Secondly: because governments in countries affected by crises are becoming much more involved themselves. And that is great. That is very positive. That is absolutely how it should be: they have the primary responsibility to respond and assist their own population. In fact the international normative framework actually says so.

But this means that when we as outsiders come in to offer assistance, we have to be all the more careful not to come in with any hidden agendas. Look at the situation in countries like Colombia or Sri Lanka. Countries with strong governments, who may have clear views about the political objectives of external actors. But where on the whole, genuine humanitarian actors supported by us have been able to provide assistance precisely because they have been very consistent in sticking to the principles.

I could also quote a recent example in a country in conflict in Africa, where some of our NGO partners had their assets confiscated by local military forces. The incident was taken up immediately by our EU Head of Delegation with the local authorities, underlining our neutrality as a humanitarian actor, and – quoting the EU Consensus on Humanitarian Aid! Upon which the assets were returned to our partners.

Thirdly: a word on the specific situation of the EU. In 2010, two big things happened in Brussels with relevance for what we do – or three, if you count the designation of a dedicated Commissioner for humanitarian aid and crisis response. The other big changes were, on the one hand, for EU humanitarian aid, a firm anchoring of the humanitarian principles in the Lisbon Treaty (in Article 214). And the establishment of humanitarian aid as a self-standing objective of EU external policy – not subordinated to any other political or development objective. On the other hand, you also had the creation in 2010 of the EEAS. And therefore, at least in theory, a much stronger role for the EU on the political side of external relations.

This strengthening of the political profile of the EU is something I very much welcome, as a European, and as a Commissioner. I want to see the EU strongly engaged in conflict prevention, resolution and mediation. In many cases, that will involve the EU at the political level taking sides. But of course a more visible EU presence on the political front means that as the humanitarian wing of the EU, we have to be absolutely consistent and credible in abiding by the principles, if we want to continue to be able to work where it matters, with the most vulnerable people affected by conflict. More than ever before.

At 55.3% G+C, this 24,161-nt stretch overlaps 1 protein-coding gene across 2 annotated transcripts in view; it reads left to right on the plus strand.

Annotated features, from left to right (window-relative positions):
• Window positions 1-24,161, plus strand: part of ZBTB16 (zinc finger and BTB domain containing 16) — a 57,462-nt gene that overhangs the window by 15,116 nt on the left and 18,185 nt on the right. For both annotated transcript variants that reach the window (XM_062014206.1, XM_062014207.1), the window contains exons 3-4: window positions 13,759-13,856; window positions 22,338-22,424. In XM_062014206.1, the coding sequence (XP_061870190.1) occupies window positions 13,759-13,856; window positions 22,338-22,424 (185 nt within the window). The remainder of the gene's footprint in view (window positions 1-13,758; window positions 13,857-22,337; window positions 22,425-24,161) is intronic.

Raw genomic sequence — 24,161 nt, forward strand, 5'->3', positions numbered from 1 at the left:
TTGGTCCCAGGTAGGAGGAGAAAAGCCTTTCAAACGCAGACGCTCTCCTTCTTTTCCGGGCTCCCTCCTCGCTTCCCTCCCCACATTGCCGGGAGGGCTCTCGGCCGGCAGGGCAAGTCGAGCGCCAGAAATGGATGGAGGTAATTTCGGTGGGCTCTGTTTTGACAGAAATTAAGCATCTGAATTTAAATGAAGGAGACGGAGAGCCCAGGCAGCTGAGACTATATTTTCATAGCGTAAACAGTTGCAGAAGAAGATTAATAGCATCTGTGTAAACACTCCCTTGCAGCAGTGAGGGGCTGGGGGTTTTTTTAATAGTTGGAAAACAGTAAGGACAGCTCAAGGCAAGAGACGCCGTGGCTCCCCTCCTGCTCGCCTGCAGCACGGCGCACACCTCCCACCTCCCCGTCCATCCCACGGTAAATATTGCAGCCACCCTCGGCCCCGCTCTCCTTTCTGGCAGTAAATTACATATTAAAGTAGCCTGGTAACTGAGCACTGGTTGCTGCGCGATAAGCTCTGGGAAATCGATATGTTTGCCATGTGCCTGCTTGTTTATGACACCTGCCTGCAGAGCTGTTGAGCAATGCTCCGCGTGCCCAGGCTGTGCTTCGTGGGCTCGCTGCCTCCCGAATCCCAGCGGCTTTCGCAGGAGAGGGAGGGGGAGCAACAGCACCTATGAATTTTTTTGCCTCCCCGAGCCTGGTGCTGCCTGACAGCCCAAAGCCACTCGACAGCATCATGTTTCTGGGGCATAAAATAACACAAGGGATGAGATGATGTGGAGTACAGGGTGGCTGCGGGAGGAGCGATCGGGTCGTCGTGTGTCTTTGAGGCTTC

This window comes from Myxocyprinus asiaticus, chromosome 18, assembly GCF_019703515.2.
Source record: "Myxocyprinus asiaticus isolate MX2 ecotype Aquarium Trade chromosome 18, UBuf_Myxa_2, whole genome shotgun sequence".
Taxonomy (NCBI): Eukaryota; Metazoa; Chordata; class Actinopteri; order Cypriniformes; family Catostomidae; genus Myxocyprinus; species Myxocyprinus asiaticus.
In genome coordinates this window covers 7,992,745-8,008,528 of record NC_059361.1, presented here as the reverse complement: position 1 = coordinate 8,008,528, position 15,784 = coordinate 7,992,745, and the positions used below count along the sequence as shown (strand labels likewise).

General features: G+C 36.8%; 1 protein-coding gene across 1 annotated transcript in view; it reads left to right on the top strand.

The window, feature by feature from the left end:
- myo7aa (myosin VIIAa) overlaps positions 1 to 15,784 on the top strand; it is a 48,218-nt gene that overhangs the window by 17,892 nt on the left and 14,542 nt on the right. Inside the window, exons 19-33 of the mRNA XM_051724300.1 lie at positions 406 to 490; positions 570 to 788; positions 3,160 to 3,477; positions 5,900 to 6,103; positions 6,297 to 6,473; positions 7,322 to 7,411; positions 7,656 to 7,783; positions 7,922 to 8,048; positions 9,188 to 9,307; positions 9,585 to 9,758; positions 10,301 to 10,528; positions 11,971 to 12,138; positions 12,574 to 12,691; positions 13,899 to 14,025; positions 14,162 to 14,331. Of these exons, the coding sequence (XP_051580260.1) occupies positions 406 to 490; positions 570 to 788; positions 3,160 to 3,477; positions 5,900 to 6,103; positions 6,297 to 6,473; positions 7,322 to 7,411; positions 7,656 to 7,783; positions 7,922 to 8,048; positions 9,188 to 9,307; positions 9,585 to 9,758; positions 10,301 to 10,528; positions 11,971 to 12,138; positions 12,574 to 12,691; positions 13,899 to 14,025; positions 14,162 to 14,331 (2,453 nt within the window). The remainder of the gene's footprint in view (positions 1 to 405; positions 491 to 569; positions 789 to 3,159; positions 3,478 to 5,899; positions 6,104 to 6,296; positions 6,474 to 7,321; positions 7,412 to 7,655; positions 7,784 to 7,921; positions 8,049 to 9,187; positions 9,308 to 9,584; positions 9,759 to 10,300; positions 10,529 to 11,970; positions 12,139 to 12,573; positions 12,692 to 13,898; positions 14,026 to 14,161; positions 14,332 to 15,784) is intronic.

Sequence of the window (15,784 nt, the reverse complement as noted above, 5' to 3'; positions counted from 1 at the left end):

On the whole, this has worked. So far. No one has seriously questioned the EU Consensus on Humanitarian Aid. We have seen one or two small incidents where individuals get carried away and go around mixing up humanitarian aid and politics. That is not helpful. And we point out to them that it actually undermines the EU and its ability to reach out and show solidarity with the people who need it most.

So to conclude: I am actually very upbeat about the principles – but all the examples I have mentioned also show that we can never be complacent about the principles. Whether it is towards partners in other parts in the world, or in our own internal structures, in the EU or at national level: we constantly have to explain and to make our case. That is part of our business. I tell my team all the time to go out there and not be shy of talking about why we do things the way we do. Because we actually have a winning proposition. And I am really grateful to NRC for having given us another chance to make our case today!

Thank you very much, Lise Grande.